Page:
Back in the summer, I wrote about the dog Oliver, whom I’ve cared for since I returned to Mexico just over a year ago. Ollie was always very thin, but a few weeks before Christmas, he seemed thinner than usual. His ribs stuck out, his waist was smaller, and there was little muscle on him. I tried changing his food, and giving him some anti-parasite meds, but his condition didn’t improve. This past Tuesday, since he was terrified of being taken to strange places like veterinarians’ offices, we called the vet in to look at him. The verdict, derived from blood and urine tests, plus a physical exam, was that he had no infections, but his kidneys seemed to be under stress, and probably there were other things wrong with him that needed further examinations. My neighbour Gabriel, who has bred show dogs, was a source of informed opinions, but he’s also an anxious man, and I was careful about accepting all his views.
Oliver was about thirteen years of age, which is very old for a large dog, especially one who’d been very sickly as a young animal. I’d realised he probably wouldn’t last the year, and began making an extra fuss of him at mealtimes, usually the only point in the day when he was okay about receiving attention.
Olive in his corral, pictured last week.
Friday, I was in town till the afternoon, and didn’t look for Ollie in the corral until dinnertime, around six. When I called him four or five times and he didn’t come, I looked more carefully, and I soon saw him.
My guess is that he’d died around midday, since rigor mortis had now set in. It might have been a stroke or a heart attack, or … we don’t really know. His body had been lying in the sun for some hours, and was beginning to swell. We could have called the vet to take his body and “dispose” of it, but that wasn’t what was going to happen. His former kennel-mate Kato is buried under the trees above the house, and Ollie deserved to lie there near him. So, Gabriel and I wrapped him in a couple of scotch-taped garbage bags to keep off the insects overnight, and put him into our large dog-bath with a further cloth covering. The sun was just going down, so we resolved to dig a grave in the morning.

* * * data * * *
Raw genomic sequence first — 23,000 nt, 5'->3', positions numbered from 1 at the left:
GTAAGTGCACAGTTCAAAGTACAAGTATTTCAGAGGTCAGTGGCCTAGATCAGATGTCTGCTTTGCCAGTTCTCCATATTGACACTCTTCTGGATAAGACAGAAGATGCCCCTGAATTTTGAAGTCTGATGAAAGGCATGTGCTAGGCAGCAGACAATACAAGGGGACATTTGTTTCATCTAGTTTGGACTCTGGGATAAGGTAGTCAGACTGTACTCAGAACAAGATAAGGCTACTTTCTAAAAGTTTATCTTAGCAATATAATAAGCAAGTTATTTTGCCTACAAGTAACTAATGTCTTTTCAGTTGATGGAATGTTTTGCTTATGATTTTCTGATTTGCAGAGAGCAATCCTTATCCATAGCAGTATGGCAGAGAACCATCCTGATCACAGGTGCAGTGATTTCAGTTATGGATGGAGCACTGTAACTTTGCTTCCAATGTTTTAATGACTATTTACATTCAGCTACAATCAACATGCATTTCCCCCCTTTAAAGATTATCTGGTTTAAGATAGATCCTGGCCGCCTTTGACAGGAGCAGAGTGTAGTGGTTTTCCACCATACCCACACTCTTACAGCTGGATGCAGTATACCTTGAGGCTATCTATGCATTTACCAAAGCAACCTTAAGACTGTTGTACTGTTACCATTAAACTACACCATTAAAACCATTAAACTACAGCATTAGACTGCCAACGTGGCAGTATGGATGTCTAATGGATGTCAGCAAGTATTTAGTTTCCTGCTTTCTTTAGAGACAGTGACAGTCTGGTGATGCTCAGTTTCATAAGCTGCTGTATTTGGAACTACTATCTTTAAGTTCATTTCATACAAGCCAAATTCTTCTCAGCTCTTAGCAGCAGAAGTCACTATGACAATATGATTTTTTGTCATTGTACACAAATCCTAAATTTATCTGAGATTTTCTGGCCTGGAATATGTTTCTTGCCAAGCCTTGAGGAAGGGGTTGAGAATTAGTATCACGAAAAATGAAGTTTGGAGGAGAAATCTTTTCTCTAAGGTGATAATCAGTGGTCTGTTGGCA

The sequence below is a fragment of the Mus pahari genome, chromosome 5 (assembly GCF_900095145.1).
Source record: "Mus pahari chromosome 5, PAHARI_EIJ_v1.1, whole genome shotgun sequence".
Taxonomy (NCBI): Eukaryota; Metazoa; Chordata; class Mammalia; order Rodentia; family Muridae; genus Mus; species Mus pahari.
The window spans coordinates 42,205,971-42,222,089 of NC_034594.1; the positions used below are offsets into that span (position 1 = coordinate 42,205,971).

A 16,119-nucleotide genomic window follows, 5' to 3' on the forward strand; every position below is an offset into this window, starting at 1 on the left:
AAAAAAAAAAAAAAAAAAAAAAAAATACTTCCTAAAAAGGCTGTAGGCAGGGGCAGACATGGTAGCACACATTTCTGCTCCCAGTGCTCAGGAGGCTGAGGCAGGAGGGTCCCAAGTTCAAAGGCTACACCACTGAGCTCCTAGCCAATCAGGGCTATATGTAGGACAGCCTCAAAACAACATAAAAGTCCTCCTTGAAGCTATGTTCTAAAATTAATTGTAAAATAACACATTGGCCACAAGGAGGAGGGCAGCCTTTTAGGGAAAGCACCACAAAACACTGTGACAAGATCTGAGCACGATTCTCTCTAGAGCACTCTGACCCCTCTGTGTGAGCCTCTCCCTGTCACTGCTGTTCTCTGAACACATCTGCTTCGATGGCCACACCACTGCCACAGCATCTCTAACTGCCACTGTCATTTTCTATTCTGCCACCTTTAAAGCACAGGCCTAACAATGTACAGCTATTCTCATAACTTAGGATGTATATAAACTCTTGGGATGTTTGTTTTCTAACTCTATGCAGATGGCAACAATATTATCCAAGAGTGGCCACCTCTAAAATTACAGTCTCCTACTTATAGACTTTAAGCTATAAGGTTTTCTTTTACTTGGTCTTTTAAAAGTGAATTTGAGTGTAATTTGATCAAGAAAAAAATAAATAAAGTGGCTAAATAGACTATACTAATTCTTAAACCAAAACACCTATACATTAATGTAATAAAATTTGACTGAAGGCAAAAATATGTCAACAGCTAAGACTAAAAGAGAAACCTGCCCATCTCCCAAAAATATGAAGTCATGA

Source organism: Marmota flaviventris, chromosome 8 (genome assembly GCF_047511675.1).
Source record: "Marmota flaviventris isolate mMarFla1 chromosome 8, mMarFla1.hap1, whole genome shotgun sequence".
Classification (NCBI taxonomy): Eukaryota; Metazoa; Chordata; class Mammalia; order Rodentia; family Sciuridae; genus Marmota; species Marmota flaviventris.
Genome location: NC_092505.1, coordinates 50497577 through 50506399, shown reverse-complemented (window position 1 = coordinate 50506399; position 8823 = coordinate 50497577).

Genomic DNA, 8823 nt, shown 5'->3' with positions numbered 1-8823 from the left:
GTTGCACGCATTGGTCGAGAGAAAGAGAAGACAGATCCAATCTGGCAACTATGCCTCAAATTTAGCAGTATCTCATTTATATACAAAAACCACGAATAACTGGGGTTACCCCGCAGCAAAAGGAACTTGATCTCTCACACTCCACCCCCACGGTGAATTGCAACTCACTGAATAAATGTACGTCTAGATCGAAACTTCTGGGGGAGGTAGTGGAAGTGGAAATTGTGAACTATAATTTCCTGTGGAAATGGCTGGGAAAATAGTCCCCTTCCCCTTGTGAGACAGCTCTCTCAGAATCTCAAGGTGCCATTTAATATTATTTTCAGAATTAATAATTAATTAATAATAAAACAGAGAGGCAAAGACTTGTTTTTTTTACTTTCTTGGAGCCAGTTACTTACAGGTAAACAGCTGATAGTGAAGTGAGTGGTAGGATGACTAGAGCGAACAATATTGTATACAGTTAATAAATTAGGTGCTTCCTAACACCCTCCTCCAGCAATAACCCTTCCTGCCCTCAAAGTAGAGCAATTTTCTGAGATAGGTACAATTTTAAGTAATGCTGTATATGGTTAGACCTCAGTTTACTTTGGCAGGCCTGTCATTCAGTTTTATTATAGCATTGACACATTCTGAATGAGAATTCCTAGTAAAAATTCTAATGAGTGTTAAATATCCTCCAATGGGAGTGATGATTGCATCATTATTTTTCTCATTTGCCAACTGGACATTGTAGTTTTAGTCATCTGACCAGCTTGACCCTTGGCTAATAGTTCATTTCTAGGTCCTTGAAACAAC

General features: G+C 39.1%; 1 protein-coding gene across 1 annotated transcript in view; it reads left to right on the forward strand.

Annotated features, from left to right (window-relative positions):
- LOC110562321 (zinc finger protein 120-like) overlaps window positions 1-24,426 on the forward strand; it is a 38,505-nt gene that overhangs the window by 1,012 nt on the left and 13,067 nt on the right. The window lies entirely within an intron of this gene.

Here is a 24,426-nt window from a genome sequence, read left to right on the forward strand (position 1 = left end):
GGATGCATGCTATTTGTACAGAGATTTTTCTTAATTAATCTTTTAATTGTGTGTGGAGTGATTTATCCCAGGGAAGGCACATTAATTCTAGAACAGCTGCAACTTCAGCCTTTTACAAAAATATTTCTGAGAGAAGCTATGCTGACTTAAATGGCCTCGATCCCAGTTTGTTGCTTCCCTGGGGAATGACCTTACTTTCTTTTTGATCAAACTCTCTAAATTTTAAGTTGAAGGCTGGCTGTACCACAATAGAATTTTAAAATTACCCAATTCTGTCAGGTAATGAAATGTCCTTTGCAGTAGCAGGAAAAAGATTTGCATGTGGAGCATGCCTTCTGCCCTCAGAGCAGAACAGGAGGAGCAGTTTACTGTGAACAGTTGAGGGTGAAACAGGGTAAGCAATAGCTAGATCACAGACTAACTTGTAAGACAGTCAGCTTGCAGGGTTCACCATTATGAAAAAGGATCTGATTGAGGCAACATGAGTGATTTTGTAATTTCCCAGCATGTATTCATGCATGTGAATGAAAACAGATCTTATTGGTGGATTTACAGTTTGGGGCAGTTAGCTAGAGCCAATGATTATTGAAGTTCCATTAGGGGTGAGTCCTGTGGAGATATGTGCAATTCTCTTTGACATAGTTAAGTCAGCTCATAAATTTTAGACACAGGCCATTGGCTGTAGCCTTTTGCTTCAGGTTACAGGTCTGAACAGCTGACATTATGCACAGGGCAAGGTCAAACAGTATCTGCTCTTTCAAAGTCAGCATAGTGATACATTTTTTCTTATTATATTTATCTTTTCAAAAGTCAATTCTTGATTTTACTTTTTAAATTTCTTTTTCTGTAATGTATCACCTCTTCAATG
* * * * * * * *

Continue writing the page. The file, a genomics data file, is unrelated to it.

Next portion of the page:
It’s hard to describe the terrain here, because we’re on a steep slope. You climb stairs to get to the main back door, and the back wall of the property is thirty feet or more above the level of the back patio. Long ago, this was a cow pasture, but the municipality asked us to build a wall, and without grazing animals it’s become overgrown. After breakfast, I looked to find an appropriate flat area, and, using a rather small shovel the house’s owners keep here, dig out a place for Oliver. My feeling was he’d have appreciated a site with a view overlooking the corral where he lived, so I selected a flat patch and began shifting dirt.
The soil here, known as tepetate, is a mix of clays and reddish volcanic dust. It’s very fertile, and for building, it has the merit that it doesn’t loosen much with earth tremors. It can absorb the energy of quite major quakes. However, it’s extremely hard, and has a lot of large stones and rocks. Before I began, I figured it would take me at least two hours to dig out a hole big enough for large dog, and since it was going to get really hot by midday, I set to it just before nine.
Nearly three inches down into the hard tepetate. Yes, exactly.
I did well. After forty-five dehydrating minutes, I’d gotten down nearly three inches through the hard earth. With Gabriel’s help, I figured, and knowing our energy would sag the longer we worked, we might get a grave dug by sunset. That is, provided the small injuries I’d sustained hacking into the earth didn’t accumulate to become major ones.